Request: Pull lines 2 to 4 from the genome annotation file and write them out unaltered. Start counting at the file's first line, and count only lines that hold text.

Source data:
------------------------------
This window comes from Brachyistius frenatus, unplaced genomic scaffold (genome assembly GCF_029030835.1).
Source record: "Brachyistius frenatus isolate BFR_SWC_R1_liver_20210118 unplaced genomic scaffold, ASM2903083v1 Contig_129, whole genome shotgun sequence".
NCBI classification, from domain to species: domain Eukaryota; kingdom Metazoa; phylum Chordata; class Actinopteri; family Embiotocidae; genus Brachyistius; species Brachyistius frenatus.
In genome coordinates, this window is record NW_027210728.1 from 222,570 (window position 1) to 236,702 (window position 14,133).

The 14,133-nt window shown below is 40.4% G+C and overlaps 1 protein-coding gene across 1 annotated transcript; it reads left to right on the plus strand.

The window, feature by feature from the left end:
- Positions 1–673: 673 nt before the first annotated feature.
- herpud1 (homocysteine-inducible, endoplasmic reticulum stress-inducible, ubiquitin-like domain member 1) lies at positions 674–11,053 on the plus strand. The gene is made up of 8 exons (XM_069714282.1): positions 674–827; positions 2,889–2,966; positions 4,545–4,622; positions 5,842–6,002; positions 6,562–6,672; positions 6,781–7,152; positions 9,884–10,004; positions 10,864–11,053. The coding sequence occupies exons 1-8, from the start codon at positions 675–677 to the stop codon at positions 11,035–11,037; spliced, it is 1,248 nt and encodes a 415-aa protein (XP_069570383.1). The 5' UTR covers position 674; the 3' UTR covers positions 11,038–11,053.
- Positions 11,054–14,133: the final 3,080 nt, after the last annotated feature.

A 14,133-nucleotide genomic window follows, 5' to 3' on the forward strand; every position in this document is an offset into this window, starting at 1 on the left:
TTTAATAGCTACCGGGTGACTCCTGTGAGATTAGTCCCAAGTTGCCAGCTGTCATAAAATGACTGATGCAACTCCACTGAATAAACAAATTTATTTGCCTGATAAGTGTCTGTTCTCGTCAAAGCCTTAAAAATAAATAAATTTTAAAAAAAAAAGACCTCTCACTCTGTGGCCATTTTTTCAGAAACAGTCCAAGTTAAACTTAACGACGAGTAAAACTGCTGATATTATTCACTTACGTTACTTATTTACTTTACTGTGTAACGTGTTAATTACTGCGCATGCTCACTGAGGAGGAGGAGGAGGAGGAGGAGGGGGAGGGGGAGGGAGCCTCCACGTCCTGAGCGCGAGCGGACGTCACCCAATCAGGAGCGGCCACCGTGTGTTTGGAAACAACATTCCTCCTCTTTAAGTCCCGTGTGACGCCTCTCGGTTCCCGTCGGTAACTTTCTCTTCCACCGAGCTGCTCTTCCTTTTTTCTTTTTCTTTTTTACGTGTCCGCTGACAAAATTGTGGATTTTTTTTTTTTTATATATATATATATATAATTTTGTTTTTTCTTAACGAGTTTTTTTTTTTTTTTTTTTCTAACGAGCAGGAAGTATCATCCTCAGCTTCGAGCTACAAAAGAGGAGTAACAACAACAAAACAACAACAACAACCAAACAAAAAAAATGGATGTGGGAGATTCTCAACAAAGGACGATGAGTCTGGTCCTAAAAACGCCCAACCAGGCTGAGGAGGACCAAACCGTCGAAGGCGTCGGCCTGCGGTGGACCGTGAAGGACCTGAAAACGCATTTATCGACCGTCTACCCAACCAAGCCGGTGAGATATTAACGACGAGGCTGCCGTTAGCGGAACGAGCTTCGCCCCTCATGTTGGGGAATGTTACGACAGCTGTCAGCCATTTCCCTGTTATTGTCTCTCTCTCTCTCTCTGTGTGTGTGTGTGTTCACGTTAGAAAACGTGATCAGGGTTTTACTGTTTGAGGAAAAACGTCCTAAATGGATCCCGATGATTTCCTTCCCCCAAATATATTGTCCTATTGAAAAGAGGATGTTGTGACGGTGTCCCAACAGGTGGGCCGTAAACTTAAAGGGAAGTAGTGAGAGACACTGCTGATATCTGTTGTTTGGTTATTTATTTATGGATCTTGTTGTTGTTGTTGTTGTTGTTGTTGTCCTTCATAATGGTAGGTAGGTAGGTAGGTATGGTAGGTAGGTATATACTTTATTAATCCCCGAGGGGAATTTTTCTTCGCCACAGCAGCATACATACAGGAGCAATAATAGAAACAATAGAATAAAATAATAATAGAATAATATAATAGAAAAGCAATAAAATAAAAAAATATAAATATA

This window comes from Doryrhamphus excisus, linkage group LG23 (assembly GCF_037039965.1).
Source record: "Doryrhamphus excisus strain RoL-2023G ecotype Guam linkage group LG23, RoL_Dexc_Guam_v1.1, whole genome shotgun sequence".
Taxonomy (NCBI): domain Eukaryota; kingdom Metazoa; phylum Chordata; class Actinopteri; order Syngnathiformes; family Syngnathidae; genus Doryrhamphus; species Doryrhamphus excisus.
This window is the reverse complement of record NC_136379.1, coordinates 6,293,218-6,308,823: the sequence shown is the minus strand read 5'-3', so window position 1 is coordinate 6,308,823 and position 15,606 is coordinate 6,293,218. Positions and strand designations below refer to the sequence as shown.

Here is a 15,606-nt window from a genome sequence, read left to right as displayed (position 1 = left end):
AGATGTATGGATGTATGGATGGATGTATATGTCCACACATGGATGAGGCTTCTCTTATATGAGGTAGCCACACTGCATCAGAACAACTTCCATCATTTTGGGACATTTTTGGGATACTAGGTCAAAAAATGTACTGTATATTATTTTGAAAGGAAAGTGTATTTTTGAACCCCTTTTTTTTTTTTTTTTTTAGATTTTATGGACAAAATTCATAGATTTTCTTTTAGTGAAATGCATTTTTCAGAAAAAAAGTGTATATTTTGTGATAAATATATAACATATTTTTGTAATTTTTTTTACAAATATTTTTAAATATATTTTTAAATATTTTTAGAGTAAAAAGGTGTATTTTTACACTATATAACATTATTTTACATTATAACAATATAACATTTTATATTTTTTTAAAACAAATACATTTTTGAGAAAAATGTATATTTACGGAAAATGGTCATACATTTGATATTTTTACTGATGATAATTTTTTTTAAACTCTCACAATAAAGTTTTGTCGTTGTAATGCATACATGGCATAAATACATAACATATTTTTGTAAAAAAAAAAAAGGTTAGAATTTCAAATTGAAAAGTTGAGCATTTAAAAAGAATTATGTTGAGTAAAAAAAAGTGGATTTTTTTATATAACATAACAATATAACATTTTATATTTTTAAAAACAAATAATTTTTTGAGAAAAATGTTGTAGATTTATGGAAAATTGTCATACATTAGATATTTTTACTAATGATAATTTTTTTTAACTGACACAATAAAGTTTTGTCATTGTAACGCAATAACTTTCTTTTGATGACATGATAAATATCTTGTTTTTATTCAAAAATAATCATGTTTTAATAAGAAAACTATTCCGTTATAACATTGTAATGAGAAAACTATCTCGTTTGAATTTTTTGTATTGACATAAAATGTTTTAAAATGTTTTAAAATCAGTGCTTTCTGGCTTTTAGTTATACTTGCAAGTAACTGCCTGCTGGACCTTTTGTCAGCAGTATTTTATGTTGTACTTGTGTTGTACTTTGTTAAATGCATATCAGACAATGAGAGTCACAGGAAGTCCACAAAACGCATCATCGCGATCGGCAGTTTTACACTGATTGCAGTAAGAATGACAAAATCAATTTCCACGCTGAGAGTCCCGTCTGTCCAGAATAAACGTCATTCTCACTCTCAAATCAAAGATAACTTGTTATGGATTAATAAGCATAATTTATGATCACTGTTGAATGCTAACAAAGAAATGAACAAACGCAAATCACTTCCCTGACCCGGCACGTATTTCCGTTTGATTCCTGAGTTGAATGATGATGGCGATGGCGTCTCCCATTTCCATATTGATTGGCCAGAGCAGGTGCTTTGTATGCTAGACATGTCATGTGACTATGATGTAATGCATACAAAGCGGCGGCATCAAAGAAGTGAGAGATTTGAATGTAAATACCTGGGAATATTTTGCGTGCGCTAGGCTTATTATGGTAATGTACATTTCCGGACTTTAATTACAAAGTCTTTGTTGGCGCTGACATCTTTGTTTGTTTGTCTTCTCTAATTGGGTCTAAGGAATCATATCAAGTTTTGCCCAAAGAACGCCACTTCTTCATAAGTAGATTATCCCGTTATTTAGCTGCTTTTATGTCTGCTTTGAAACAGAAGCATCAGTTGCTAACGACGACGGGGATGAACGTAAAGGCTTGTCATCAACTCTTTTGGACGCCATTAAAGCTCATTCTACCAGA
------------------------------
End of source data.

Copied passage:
Source record: "Brachyistius frenatus isolate BFR_SWC_R1_liver_20210118 unplaced genomic scaffold, ASM2903083v1 Contig_129, whole genome shotgun sequence".
NCBI classification, from domain to species: domain Eukaryota; kingdom Metazoa; phylum Chordata; class Actinopteri; family Embiotocidae; genus Brachyistius; species Brachyistius frenatus.
In genome coordinates, this window is record NW_027210728.1 from 222,570 (window position 1) to 236,702 (window position 14,133).